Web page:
An Intern’s Perspective on Data Collection and Analysis in the UK

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Gantavya Maheshwari reflects on his internship for City-REDI, collecting and analysing data for the Birmingham Economic Review.

The Birmingham Economic Review (BER) is produced annually by the University of Birmingham’s City-REDI and the Greater Birmingham Chambers of Commerce.

The report is an in-depth exploration of the economy of England’s second-largest city and a high-quality resource for informing research policy and investment decisions.

The 2022 Review focuses on the economy of Greater Birmingham as it emerges from the COVID-19 Pandemic and into an ever-changing landscape marred by high inflation and uncertainty. The BER assesses the impact of Brexit, the COVID-19 Pandemic and the cost-of-living crises on businesses, people, and places within the region.

Gross Value Added (GVA)

A key metric analyzed is Gross Value Added (GVA) which we compare across the city-regions that represent England’s core cities and the national average. Greater Birmingham is defined as being the Greater Birmingham and Solihull Local Enterprise Partnership (GBS LEP) region which comprises nine Local Authorities within its boundary. Other city-regions are represented by their respective LEP geographies for consistency.

Source: ONS, Regional gross value added (balanced) by industry: city and enterprise regions. Growth rates are based on chained volume measures to remove the effect of inflation. Data for core cities based on corresponding Local Enterprise Partnership region.

We compare the Compounded Annual Growth Rate (CAGR) from the years of 2016 to 2019 (pre-pandemic) and compare it with the 2019-2020 CAGR. We use GVA as an alternative to the Gross Domestic Product (GDP) as it was available at the LEP level, and it is considered a core metric as it gives the value of an industry’s outputs less the value of intermediate inputs used in the production process.

We can conclude that Greater Birmingham had a slower growth rate pre-pandemic and suffered the most in terms of decline between 2019 and 2020 during the pandemic.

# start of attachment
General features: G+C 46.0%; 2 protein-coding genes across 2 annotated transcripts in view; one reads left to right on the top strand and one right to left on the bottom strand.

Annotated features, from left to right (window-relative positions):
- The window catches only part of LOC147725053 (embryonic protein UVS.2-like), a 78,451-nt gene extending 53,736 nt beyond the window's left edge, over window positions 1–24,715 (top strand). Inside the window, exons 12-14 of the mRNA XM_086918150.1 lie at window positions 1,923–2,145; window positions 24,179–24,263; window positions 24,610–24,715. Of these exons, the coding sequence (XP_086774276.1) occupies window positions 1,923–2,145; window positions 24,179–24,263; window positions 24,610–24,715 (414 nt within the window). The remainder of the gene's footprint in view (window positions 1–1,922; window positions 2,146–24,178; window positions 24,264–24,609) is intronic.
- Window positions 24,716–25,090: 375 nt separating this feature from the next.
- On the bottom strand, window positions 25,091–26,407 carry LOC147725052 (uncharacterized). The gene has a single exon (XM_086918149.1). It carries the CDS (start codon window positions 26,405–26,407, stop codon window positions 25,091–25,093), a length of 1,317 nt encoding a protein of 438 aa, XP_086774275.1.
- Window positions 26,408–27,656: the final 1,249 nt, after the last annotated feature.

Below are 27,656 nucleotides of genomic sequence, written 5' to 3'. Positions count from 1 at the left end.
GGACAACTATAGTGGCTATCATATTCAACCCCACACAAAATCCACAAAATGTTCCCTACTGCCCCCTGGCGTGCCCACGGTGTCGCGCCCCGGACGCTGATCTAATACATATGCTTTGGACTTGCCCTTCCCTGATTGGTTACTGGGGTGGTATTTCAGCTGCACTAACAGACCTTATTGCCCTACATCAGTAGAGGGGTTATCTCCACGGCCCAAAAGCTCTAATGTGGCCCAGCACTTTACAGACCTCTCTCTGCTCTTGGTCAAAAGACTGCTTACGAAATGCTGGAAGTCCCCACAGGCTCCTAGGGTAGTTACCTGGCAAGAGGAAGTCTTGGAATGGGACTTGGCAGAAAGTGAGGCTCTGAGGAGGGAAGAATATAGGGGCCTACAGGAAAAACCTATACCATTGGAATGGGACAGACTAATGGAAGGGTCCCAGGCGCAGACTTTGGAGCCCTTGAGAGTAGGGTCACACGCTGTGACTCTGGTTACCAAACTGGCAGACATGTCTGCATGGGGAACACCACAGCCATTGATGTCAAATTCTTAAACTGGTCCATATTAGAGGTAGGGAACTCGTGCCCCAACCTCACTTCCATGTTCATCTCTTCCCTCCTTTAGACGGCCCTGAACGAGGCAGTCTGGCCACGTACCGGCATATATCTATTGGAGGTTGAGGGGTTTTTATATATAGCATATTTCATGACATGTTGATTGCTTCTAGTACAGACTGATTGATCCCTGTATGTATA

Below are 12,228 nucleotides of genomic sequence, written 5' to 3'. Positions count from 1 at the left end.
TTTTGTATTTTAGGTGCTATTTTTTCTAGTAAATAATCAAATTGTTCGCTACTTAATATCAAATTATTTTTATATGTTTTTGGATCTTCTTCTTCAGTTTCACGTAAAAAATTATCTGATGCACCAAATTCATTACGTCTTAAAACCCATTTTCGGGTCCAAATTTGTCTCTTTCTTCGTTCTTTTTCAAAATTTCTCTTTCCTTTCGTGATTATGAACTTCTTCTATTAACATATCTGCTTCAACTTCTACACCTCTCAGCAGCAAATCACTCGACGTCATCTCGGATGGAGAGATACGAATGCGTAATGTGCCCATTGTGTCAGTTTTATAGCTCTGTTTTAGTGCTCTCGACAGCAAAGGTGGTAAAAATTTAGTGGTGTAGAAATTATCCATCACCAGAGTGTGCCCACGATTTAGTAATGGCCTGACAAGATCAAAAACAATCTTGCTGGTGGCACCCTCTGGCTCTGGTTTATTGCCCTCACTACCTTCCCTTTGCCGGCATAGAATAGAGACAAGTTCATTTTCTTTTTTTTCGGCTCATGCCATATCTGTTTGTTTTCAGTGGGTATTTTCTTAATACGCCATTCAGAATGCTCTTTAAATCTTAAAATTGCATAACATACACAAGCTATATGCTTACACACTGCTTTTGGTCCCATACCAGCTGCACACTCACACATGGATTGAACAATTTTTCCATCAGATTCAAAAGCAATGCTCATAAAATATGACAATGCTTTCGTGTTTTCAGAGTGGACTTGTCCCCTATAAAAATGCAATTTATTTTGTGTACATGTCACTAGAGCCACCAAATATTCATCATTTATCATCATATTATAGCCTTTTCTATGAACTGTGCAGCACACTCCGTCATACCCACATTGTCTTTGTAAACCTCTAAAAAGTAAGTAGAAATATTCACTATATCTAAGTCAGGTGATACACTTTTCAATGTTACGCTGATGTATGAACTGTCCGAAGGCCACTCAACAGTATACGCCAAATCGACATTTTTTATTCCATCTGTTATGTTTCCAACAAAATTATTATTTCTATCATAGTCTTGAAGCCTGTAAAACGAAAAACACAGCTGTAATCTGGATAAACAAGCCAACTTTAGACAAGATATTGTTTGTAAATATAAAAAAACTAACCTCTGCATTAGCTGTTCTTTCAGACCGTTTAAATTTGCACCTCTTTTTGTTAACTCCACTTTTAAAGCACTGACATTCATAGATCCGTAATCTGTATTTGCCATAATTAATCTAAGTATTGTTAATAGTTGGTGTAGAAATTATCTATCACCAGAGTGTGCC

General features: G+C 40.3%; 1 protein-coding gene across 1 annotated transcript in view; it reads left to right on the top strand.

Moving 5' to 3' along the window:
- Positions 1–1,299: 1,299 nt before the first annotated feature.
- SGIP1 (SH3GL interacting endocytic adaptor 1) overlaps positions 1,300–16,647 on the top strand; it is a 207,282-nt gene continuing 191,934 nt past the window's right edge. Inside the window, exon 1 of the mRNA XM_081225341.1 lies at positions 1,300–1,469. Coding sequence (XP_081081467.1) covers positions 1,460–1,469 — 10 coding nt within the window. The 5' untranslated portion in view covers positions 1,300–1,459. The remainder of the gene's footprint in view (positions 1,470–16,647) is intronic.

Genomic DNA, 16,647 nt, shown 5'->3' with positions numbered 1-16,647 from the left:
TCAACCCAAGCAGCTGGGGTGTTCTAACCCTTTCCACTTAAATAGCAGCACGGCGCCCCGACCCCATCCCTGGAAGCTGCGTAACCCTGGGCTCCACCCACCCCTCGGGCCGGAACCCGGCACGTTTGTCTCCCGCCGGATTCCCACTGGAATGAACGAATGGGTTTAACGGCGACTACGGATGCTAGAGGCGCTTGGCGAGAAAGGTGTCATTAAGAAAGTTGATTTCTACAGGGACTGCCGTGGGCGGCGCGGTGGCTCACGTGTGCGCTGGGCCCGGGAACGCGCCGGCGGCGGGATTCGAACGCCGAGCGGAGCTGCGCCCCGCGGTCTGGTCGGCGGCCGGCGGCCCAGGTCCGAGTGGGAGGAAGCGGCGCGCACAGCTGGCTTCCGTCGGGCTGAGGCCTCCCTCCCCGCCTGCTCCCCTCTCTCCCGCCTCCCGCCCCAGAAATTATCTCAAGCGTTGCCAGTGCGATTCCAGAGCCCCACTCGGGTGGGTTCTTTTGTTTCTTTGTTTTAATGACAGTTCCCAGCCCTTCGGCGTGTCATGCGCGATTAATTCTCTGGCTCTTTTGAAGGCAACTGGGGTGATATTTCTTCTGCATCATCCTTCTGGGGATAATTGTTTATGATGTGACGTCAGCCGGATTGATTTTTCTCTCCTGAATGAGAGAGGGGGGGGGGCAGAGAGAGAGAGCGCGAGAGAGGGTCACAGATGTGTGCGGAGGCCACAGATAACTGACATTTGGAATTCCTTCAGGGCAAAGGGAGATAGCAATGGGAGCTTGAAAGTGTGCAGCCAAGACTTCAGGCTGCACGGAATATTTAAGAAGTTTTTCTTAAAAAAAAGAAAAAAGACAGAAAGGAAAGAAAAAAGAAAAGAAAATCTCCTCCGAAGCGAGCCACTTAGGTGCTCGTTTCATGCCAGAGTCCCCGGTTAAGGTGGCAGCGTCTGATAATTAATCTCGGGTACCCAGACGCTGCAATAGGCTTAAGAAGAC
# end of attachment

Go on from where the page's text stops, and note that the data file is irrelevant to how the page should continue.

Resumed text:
Collecting and Analysing Data

Throughout the process of collecting and analyzing the data for the BER, it was quite interesting to explore a variety of datasets produced by different government organizations such as The Office for National Statistics, HM Revenue & Customs and private companies like Adzuna. Finding the correct data was a challenge at times given that irregular statistical geography exists across different datasets. As an international student, it felt a little tough at the beginning but with constant guidance and support from the team I have become well versed at least in the West Midlands geography.

The way the data is collected in the United Kingdom is also remarkably interesting with divisions going from Local Authorities (lowest level) to each country within the United Kingdom. Sometimes datasets are available at the desired geographic level whereas other times they are not

Due to the COVID-19 Pandemic, there are breaks in the data available from government sources. Because of this, it limited the analysis that could be performed or insight that could be gained and is subject to future revision. Although the most recent datasets were used, they suffer from considerable time lag in certain instances, meaning that the analysis is often out of date. This is a challenge in the current post-pandemic, highly uncertain and ever-changing political and economic situation.

My Experience

As an international student, working for the first time on a project like this, it was quite an enriching experience. I understood the various places from where the data can be sourced for different metrics. It also helped me understand the core metrics one can use to analyze the overall state of an economy across different perspectives. It was quite interesting to look at how the data collection method, authenticity and reliability of data and sources change from country to country.

During my time working on the BER, I also learnt how complex data can be graphically presented with ease so that anyone can understand it at a single glance and how to select between different variables to generate a very comprehensive and in-depth analysis of a region.

This blog was written by Gantavya Maheshwari, Summer Intern, at City-REDI, University of Birmingham.

The views expressed in this analysis post are those of the authors and not necessarily those of City-REDI / WM REDI or the University of Birmingham.

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